Adjusting to life in Australia as an expat from the US
When moving to Australia from America, you need to plan your accommodation, visas, employment and the bigger details of this life-changing move. You can prepare easily for all the above by looking online, checking forums or even in our guide to moving to Australia.
However there are cultural differences that you will only truly understand when you arrive, the funny quirks or norms that you should prepare for when you plan to move to Australia from the US.
Differences in Australia for an expat from the USA
Australia shares some similarities with the USA. A great reputation for friendly fun people, beautiful scenery and a stunning coastline.
However there are some differences that an American person will have to adjust to if they are moving to Australia.
I’ll take “words that are different in Australia” for $200 Alex.”
We discovered the one big adjustment a US expat must make when living in Australia.
For an American expat, there will be many typically American words that are pronounced, spelt or just completely different in Australia, compared to how you would say them or spell them in the US.
For example, coriander is cilantro, a friend is now a mate. Fanny packs are bum bags. Flip-flops are thongs. McDonalds is now Macca’s. Americans say Tomato, Australians say it like…(the other) Tomato.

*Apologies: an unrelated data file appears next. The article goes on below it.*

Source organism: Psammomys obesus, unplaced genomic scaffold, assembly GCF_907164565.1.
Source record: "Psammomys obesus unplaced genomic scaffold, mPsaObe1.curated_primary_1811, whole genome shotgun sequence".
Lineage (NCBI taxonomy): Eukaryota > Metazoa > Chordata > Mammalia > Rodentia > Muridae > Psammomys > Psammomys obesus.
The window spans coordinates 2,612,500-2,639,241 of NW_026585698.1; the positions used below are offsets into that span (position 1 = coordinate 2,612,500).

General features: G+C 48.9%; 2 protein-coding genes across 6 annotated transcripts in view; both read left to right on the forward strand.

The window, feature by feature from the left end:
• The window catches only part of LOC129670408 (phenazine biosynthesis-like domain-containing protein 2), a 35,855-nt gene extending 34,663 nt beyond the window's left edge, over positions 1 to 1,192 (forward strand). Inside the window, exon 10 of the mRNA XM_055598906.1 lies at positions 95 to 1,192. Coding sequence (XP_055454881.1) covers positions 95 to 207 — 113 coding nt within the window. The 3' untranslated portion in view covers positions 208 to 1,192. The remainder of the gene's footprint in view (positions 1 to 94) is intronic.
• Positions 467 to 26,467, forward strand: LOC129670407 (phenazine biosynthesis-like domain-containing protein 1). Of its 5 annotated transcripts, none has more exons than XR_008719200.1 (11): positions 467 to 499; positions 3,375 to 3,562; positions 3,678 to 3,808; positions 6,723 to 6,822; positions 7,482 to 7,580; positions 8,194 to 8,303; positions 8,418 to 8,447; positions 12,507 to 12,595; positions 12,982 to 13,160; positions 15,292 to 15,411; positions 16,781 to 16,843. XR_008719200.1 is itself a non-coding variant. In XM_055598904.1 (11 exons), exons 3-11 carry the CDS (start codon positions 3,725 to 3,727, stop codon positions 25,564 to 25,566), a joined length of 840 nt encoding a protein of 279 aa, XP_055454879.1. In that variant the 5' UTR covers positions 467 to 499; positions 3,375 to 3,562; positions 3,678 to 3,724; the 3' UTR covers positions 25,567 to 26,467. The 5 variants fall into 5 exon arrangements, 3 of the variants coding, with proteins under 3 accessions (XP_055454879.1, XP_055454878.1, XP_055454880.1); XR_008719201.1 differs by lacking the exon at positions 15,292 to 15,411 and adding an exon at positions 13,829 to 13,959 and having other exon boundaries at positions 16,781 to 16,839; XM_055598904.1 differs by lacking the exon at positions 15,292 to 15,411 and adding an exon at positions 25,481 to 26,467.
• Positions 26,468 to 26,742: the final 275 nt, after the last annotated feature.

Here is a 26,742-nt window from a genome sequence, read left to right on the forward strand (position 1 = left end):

The list is endless.
You won’t realize, sorry, “realise” the subtle language differences you will need to adjust to until you are making friends, living and working in Australia.
Do not throw a shrimp on the barbie
Technically this phrase is false – barbies are popular and as beloved as ever, but “Let’s put another shrimp on the barbie” is a phrase that no Australian has uttered ever.
So casually throwing this phrase into the conversation on your first day in your new job is not advised.
For all Australians, “Shrimps” are known as Prawns. This phrase became popular because of the iconic Crocodile Dundee, who perhaps due to his notoriety in the US decided “Shrimp” was the better choice when advertising Australia to Americans and the world.
Enjoy the sun – but not too much
Sunscreen and sun protection is taken very seriously in Australia .
Why? There is an urban legend that the “ozone hole” is directly over Australia, which is false. However it is true the ozone layer has thinned over the mid-latitudes which includes Australia. This has meant a five to nine per cent depletion of the ozone layer in Australia since the 1960s, which has increased the risk that Australians already face from UV rays due to their love of the great outdoors.
So, although you might hate the feeling of being greased-up with sun-screen and can’t touch anything without it slipping through your hands, it is more important than ever to “cover up” Down Under with a minimum of factor 50.
The Tipping Point
In the US, it is customary to tip for general help on services like a visit to a salon, or a helpful doorman who hails you a taxi. Most helpful actions are typically rewarded with some single dollar notes, especially service in a restaurant or bar, where it is customary to tip a bit more than $2 – around 15-20% more than the total of the meal, including the tax.